By Russell Bruce
It is that time of the month again when the highly regarded Purchasing Managers’ Index pronounces the pace of economic growth or contraction.
Both Scotland and the UK as a whole continue to show growth but the pace of growth is slowing. Scotland dropped from 51.9 in September to 51 in October.
Whilst this is not surprising given the global slowdown, Scotland turned in a comparatively better performance than the UK as a whole, which slipped to 50.7.
The statistical basis for the analysis in these surveys is that a figure above 50 represents growth over the previous month. A figure below 50 represents contraction from the previous month.
The Scottish manufacturing sector recorded a further increase in employment in October. Easing only modestly since the previous survey period, the rate of job creation remained solid relative to the long-run trend.
Around 12% of panellists reported higher staff numbers, with a number linking this to efforts to reduce backlogs.
In line with the trend registered for total production, purchasing activity by Scottish manufacturers increased modestly in October. Consequently, the seasonally adjusted Quantity of Goods Purchased Index has posted above the neutral mark of 50.0 – which separates growth from contraction – for three months in succession.
In the service sector, of the respondents that registered an increase in business activity compared with the previous month, a large proportion linked this to increased new business inflows.
Overall the Scottish service sector registered a modest rise in business activity during October. This latest monthly rise in output maintained the positive trend of the last 10 months but the slowing rate of increase means the Westminster austerity programme is squeezing growth potential.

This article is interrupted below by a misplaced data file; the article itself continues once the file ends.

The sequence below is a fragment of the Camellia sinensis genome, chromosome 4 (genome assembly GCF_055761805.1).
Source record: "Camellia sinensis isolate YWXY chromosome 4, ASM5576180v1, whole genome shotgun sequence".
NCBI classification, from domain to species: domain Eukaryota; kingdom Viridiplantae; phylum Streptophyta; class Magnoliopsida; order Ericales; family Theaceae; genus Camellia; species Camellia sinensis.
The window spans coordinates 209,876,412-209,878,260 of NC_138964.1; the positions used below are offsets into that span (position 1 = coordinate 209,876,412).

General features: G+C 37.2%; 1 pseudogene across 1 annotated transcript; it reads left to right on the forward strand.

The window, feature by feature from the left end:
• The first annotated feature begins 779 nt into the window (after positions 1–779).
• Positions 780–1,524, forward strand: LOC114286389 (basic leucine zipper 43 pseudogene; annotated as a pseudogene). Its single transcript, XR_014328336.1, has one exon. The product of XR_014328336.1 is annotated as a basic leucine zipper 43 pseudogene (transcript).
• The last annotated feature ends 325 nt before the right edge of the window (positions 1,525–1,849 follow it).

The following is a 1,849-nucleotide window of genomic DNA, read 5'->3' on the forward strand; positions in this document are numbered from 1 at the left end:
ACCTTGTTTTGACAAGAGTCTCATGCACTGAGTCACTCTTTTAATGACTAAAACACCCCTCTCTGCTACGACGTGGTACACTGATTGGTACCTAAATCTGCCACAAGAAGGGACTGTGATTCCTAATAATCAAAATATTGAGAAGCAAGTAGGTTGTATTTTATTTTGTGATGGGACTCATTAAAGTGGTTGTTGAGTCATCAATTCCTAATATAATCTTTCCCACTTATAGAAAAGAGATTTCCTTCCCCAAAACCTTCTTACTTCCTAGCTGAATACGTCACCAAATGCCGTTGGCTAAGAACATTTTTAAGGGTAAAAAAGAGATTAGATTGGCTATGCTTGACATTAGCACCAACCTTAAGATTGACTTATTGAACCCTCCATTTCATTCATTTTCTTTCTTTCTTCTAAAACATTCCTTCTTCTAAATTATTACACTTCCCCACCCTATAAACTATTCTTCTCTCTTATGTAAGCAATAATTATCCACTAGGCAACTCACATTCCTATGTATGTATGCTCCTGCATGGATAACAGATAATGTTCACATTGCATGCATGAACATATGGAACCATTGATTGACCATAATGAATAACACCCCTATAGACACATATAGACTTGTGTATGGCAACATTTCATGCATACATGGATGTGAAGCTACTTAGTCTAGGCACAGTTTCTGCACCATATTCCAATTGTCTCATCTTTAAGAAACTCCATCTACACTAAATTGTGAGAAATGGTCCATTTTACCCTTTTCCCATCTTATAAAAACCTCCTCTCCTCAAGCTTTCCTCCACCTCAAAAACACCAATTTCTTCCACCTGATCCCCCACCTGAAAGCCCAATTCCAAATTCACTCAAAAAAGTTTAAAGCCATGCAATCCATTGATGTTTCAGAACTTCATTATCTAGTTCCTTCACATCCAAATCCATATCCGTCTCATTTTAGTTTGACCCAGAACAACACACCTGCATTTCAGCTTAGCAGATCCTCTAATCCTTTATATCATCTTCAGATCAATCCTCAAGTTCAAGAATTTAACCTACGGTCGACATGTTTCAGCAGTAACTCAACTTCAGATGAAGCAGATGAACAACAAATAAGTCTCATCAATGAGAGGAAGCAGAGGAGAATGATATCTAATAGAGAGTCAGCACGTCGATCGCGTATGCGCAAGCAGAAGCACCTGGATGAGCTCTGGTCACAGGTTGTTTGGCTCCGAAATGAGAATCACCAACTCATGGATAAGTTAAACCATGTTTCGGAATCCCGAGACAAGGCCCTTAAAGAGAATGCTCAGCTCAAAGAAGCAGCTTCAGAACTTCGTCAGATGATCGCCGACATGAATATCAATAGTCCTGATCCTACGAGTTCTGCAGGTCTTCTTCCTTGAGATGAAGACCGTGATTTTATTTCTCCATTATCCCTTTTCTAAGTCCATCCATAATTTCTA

The monthly PMI report for Scotland is prepared by Markit Economics for the Bank of Scotland.
Summarising the October report Donald MacRae, Chief Economist at Bank of Scotland, said:
“The October PMI recorded its tenth consecutive positive month this year indicating the private sector of the Scottish economy continued to grow albeit only marginally. However, the pace of growth fell to its lowest level for ten months while new business orders fell slightly for the second consecutive month. Input cost pressures eased but remain strong. The Scottish economy is showing resilience in the face of the global slowdown but is struggling to maintain growth momentum.”
Of the 13 nations/regions of the UK, all the major economic indicators have been showing Scotland in the top quartile for a sustained period. The Scottish economy has been competing with the English regions that have traditionally outperformed the rest of the UK – London, the South East and the East of England.
The latest Purchasing Mangers Indices (PMI) for the English regions is therefore rather interesting, so here is the Scotland result compared with the dominant English regions. Percentage figures are share of UK population.
Scotland 8.3% 51
London 21.5% 50.4
South East 14.3% 48.3
East of England 8.7% 49.1
With London showing more contraction in the rate of growth than Scotland and the South East and East of England now in negative territory we can expect southern English voices to increasingly question the economic strategy of the coalition government.
The interesting thing about this would be that they would be agreeing with Alex Salmond and John Swinney, but don’t expect a general acknowledgement of that.
Meanwhile for those looking to invest, Scotland with its SNP government and ambitions for Scotland looks a better bet than south of Watford. If they have questions about Scottish Independence much better to talk to Scottish Enterprise and the Scottish Government than to George Osborne.